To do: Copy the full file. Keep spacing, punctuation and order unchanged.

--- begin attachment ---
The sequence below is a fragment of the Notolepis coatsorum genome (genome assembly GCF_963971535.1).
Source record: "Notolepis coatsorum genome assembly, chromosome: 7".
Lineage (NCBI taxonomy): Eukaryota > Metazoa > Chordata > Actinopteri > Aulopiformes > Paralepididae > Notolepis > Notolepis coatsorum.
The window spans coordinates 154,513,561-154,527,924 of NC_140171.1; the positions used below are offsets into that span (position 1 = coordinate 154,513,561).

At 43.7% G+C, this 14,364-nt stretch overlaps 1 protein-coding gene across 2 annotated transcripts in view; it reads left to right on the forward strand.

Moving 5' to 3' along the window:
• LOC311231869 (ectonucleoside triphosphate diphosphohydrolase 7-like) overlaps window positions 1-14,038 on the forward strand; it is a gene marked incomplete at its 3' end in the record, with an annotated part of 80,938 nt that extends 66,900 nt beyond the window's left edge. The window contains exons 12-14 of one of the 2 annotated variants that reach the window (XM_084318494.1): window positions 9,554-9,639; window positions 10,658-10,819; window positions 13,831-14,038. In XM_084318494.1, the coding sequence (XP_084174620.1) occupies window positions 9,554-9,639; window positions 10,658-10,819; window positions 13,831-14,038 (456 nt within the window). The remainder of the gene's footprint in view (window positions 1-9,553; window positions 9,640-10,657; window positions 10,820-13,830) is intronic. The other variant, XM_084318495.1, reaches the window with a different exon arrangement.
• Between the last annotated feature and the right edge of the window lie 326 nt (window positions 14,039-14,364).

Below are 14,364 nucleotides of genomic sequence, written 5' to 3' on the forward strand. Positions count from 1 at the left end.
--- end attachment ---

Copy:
The sequence below is a fragment of the Notolepis coatsorum genome (genome assembly GCF_963971535.1).
Source record: "Notolepis coatsorum genome assembly, chromosome: 7".
Lineage (NCBI taxonomy): Eukaryota > Metazoa > Chordata > Actinopteri > Aulopiformes > Paralepididae > Notolepis > Notolepis coatsorum.
The window spans coordinates 154,513,561-154,527,924 of NC_140171.1; the positions used below are offsets into that span (position 1 = coordinate 154,513,561).

At 43.7% G+C, this 14,364-nt stretch overlaps 1 protein-coding gene across 2 annotated transcripts in view; it reads left to right on the forward strand.

Moving 5' to 3' along the window:
• LOC311231869 (ectonucleoside triphosphate diphosphohydrolase 7-like) overlaps window positions 1-14,038 on the forward strand; it is a gene marked incomplete at its 3' end in the record, with an annotated part of 80,938 nt that extends 66,900 nt beyond the window's left edge. The window contains exons 12-14 of one of the 2 annotated variants that reach the window (XM_084318494.1): window positions 9,554-9,639; window positions 10,658-10,819; window positions 13,831-14,038. In XM_084318494.1, the coding sequence (XP_084174620.1) occupies window positions 9,554-9,639; window positions 10,658-10,819; window positions 13,831-14,038 (456 nt within the window). The remainder of the gene's footprint in view (window positions 1-9,553; window positions 9,640-10,657; window positions 10,820-13,830) is intronic. The other variant, XM_084318495.1, reaches the window with a different exon arrangement.
• Between the last annotated feature and the right edge of the window lie 326 nt (window positions 14,039-14,364).

Below are 14,364 nucleotides of genomic sequence, written 5' to 3' on the forward strand. Positions count from 1 at the left end.